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Hang up the telephone hotlines—go digital!

Scott Lane ( is Founder and CEO of Speeki, based in Hong Kong.

Since Alexander Graham Bell was awarded the first patent for the telephone in 1876, telephones have proved to be a vital and popular way to communicate. That is until recently.

Since the digital age began, each subsequent generation has become increasingly reliant on this technology and more averse to spoken words. If you want to move funds, you now use your banking app instead of calling the bank, and rarely do we call a friend or a colleague without messaging them first. And what would we do without instant access to news, social media, and business applications on our mobile devices?

Yet with all these advances in communication technology, some companies are still emotionally tied to telephone hotlines.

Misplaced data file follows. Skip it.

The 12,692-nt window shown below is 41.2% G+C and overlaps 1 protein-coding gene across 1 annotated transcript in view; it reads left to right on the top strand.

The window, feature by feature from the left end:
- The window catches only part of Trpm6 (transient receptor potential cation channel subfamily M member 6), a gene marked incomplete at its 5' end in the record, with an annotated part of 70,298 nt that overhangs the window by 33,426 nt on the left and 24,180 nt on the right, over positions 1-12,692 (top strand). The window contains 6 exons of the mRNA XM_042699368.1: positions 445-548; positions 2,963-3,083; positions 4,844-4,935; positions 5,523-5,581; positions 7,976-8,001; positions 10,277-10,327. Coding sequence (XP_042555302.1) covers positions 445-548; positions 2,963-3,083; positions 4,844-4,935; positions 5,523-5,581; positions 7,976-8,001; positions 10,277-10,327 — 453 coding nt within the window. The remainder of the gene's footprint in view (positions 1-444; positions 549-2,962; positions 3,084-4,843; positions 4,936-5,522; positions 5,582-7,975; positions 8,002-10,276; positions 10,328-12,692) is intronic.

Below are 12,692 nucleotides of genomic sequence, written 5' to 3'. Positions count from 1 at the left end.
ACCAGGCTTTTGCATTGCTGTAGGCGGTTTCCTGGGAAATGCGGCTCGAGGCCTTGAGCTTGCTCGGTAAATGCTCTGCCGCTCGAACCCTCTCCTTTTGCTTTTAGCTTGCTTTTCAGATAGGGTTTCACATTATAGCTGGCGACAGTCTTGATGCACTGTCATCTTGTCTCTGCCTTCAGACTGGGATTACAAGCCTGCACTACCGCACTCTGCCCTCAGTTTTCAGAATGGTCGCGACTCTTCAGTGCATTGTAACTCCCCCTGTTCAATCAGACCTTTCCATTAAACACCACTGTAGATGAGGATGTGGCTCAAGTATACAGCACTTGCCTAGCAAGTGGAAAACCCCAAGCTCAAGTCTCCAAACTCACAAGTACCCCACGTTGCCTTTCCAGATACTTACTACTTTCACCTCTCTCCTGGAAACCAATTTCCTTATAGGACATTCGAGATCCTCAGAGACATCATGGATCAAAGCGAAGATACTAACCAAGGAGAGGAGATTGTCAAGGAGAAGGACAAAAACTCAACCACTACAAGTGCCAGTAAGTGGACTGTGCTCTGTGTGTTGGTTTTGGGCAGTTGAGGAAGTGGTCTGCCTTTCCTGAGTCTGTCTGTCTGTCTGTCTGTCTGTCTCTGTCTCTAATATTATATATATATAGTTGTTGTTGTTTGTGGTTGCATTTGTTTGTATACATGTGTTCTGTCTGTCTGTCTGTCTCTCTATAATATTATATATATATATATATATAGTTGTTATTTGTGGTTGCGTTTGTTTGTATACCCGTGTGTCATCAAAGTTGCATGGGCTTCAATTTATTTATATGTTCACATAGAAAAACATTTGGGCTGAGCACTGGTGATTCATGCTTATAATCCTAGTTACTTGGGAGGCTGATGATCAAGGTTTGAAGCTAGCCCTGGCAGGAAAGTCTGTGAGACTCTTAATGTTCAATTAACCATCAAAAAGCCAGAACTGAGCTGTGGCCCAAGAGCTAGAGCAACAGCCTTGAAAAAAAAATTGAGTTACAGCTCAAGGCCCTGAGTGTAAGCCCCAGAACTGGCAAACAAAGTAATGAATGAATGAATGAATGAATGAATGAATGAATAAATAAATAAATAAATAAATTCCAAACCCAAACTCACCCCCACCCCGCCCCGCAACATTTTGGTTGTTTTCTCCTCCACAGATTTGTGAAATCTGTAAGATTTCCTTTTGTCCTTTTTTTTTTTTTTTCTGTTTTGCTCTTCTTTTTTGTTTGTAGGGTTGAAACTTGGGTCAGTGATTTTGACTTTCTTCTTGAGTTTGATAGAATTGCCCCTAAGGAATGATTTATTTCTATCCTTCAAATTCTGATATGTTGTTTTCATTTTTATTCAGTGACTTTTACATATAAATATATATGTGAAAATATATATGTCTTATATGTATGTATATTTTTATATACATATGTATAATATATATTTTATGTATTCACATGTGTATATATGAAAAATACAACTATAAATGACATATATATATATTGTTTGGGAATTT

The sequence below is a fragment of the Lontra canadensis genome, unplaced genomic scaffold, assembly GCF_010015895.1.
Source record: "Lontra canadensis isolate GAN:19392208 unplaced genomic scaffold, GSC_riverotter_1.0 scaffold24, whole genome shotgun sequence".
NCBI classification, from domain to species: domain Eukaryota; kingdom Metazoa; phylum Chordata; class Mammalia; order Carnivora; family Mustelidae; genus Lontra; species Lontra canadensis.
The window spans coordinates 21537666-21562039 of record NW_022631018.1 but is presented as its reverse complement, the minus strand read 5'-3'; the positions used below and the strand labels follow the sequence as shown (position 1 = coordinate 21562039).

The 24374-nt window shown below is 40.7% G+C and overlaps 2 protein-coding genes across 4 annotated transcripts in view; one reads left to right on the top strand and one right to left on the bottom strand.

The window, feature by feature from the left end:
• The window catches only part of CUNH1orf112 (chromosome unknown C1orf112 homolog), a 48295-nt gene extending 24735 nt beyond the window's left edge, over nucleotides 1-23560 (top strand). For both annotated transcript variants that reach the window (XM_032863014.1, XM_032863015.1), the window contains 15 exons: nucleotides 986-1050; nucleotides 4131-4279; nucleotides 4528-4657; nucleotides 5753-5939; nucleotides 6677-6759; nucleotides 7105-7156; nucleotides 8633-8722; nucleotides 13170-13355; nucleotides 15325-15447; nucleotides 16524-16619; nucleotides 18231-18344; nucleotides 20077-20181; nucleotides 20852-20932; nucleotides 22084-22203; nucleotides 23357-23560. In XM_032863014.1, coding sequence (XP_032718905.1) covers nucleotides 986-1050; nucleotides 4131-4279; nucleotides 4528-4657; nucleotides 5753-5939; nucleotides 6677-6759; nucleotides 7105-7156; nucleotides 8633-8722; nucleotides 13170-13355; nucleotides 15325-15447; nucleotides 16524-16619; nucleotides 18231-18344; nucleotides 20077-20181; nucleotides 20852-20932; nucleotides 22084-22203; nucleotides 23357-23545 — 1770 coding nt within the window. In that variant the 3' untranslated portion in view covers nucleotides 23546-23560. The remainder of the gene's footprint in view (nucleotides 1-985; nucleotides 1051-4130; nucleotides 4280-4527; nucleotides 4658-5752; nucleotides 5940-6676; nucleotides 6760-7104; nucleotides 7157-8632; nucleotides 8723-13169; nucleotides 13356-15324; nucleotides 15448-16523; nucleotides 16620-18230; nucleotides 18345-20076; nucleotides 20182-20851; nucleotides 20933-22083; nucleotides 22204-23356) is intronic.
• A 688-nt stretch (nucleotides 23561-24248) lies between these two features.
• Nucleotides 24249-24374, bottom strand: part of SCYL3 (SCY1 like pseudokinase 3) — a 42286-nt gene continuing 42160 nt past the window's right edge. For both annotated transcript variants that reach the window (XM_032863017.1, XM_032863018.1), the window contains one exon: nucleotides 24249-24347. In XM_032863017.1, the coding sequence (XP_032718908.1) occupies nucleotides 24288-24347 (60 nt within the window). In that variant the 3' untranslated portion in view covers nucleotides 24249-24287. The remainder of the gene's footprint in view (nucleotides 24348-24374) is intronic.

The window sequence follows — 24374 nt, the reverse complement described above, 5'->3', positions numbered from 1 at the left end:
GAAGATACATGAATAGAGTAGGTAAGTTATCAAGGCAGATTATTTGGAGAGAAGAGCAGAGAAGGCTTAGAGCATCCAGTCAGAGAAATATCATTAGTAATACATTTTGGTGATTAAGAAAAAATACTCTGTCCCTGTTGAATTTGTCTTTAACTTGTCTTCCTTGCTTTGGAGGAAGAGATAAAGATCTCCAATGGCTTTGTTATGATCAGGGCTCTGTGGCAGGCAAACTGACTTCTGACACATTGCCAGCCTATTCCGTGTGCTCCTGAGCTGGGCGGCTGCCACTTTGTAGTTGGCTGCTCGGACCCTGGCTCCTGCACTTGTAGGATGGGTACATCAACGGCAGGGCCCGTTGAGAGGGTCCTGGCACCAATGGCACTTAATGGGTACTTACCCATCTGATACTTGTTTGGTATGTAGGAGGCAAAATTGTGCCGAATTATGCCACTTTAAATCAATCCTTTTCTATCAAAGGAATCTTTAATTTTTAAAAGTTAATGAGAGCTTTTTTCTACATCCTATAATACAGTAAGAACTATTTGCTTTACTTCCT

By 2025, 75% of the global workforce will be millennials.[1] Recent studies show that the millennial generation prefers text-based communications over phone calls, so they can receive, contemplate, and reply to messages at their leisure. They see phone calls as disruptive and intrusive to their day-to-day plans. Digitally written communication provides the ability for one to think over their words, so it is simply a more comfortable and precise form of communication. Further, the 2019 Global Business Ethics Survey conducted by the Ethics & Compliance Initiative highlighted that telephone hotlines were the least popular channel—used by only 6% of people that reported misconduct.[2]

When we consider all of this, it is clear why this method has seen a steady decline in use over the last decade.

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